Calling Go functions from LUA

A few days ago, I came across an interesting article, Calling Go Functions from Other languages. In it, Vladimir Vivien creates a small shared library in Go, which he then invokes from C, Java using Java Native Access, and from Python, Node, Ruby using Foreign Function Interface libraries. I thought it would be a fun exercise to interface LUA, or more accurately LUAJIT with the library which was written here.

A little background - why LUA? I’ve been using LUA in production for several years, to provide low latency (0-1ms) API endpoints. I’ve used it to add some sort of CGI capability to nginx - to process LESS, SASS, SCSS and even ES6 on server-side. Recently I’ve used it to build image crop/resize API endpoints, using the magick library, which also uses FFI to load imagemagick or magickwand libraries and invoke their functions/methods. I’ve had to fork and add things to my needs, because the original library and forks only exposed a part of the library API which was needed.

After all this work with LUA, I was already aware that LUAJIT has FFI, and that I could now use LUA to invoke Go functions.

After looking at the code of the other FFI interfaces I wasn’t exactly sure what I was in store for. I just started to “hack” it together, and see how far I would get. These are some of the lessons I learned when I was using LUAJIT to interface with Go.

I can’t use the .h file directly

You build your C shared library from Go code like this:

go build -o awesome.so -buildmode=c-shared awesome.go

When go builds your shared library, it also generates a awesome.h header file, which has all the definitions a program needs to invoke your functions and expose your data structures. You can use these definitions with FFI, and declare them in LUA by wrapping it in a ffi.cdef block:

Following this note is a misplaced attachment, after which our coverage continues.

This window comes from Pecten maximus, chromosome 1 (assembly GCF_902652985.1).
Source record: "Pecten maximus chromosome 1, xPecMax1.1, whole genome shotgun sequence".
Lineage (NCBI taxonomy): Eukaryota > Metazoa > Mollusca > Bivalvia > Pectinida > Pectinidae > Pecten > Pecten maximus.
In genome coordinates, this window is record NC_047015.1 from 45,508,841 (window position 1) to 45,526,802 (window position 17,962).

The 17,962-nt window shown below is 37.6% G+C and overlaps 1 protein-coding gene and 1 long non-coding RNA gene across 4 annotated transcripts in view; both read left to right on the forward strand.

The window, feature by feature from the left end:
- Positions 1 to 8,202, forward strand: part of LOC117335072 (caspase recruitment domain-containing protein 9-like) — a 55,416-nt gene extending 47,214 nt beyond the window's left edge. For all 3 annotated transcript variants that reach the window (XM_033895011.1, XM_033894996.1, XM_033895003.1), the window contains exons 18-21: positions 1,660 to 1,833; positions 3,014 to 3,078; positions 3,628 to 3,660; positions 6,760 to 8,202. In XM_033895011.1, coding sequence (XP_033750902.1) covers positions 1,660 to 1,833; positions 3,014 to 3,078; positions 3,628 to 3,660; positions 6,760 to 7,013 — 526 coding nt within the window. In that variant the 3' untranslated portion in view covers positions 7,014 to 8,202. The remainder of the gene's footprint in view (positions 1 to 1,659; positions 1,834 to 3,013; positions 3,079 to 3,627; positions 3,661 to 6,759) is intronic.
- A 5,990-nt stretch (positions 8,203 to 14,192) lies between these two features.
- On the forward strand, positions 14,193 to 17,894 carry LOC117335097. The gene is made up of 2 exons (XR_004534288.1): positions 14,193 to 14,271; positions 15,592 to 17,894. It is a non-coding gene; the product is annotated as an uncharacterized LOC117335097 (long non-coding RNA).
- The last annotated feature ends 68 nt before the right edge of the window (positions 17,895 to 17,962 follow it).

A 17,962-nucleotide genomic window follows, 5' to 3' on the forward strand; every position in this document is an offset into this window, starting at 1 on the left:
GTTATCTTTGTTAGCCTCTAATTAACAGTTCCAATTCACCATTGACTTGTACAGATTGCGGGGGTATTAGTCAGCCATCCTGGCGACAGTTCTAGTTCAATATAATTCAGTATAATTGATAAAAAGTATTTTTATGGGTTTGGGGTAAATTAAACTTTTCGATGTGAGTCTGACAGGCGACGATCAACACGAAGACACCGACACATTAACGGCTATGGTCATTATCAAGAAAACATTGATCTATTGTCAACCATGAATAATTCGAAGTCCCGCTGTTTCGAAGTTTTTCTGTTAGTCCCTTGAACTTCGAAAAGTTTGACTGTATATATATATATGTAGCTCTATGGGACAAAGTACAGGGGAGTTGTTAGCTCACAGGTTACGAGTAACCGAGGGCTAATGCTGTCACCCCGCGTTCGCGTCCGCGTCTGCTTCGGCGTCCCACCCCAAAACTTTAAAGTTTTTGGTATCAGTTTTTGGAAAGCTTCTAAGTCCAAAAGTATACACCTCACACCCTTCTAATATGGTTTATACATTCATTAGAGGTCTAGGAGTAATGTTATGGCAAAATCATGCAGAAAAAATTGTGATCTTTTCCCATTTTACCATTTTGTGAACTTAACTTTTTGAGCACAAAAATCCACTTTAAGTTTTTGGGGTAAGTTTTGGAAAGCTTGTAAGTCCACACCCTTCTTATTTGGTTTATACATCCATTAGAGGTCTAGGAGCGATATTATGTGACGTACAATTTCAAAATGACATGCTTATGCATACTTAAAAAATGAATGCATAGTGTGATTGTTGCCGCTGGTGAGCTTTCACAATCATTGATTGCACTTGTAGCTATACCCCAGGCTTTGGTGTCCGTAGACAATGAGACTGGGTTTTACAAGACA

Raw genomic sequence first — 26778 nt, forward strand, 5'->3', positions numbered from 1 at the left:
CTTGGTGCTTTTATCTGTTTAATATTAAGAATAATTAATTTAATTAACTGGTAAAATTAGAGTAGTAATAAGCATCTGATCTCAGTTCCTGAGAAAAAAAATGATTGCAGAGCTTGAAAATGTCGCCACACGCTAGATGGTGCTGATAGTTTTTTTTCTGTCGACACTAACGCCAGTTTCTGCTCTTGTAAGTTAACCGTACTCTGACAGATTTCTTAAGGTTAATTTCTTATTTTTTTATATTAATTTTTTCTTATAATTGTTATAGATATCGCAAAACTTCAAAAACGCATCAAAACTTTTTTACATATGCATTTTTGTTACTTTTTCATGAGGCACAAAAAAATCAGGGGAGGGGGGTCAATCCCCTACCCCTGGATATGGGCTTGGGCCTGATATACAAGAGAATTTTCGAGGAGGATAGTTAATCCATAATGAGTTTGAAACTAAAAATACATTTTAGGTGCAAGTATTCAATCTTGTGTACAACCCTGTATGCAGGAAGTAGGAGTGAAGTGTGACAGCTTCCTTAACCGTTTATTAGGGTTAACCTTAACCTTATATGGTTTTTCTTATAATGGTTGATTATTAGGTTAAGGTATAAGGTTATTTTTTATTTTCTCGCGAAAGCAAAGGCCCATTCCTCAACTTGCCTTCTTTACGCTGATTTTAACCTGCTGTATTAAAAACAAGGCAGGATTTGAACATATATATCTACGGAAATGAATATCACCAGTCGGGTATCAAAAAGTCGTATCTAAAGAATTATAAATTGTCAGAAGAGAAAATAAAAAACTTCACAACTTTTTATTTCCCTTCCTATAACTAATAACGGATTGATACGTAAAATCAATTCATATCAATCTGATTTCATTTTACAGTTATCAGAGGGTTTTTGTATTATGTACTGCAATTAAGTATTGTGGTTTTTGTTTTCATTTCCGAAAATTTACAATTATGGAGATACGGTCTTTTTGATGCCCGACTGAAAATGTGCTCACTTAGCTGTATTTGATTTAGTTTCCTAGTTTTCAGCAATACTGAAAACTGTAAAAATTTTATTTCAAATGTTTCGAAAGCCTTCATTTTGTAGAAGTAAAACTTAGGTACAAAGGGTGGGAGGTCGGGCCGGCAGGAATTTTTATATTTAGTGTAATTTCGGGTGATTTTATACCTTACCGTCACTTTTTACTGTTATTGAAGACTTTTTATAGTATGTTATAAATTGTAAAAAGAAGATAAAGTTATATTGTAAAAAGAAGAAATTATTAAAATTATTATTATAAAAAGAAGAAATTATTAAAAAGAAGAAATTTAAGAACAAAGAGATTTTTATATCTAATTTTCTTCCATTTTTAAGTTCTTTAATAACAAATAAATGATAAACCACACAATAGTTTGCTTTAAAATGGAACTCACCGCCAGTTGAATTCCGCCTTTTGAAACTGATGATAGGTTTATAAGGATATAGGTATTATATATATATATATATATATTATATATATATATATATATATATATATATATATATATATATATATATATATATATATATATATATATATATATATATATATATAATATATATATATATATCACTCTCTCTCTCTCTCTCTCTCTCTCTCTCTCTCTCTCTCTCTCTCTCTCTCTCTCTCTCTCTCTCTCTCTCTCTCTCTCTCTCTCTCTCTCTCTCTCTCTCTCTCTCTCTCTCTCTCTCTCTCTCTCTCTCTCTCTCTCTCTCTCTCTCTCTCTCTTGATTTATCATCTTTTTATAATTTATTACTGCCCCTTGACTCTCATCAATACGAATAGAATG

ffi.cdef([[
  // your C definitions here
]]);

So simple! So, is FFI a simple bridge to C in the background? Can we just include the .h file and basically have a one-liner that would expose the Go functions and structures to LUA? No. Unfortunately, no preprocessor is included, so things like #define will not work. That leaves us to copy-paste most of the .h file to LUA.

local ffi = require("ffi")
local awesome = ffi.load("./awesome.so")

ffi.cdef([[
typedef long long GoInt64;
typedef unsigned long long GoUint64;
typedef GoInt64 GoInt;
typedef GoUint64 GoUint;
typedef double GoFloat64;

typedef struct { const char *p; GoInt n; } GoString;
typedef struct { void *data; GoInt len; GoInt cap; } GoSlice;

extern GoInt Add(GoInt p0, GoInt p1);
extern GoFloat64 Cosine(GoFloat64 p0);
extern void Sort(GoSlice p0);
extern GoInt Log(GoString p0);
]]);

I removed all the unused types (8, 16, 32 bit precision ints), and typedef __SIZE_TYPE__ GoUintptr; because it was unrecognized by LUAJIT. It’s enough for what we need.

Simple datatypes, integer and float

Things get a bit more interesting when we’re dealing with data types - as they are returned, and as they are passed to Go. Most of this is just what I could google and find, with more of a trial-and-error approach until everything “fits”.

The first thing, functions invoked from awesome library return cdata (a C data object). By virtue of the fact that this object is not a LUA native type, it needs to be converted to one.

n = tonumber(cdata)

Converts a number cdata object to a double and returns it as a Lua number. This is particularly useful for boxed 64 bit integer values.

So, with our first case, we need to use tonumber to get a LUA number from the cdata object, and then use math.floor to convert it to an integer. With the Cosine function, we don’t need to cast to int.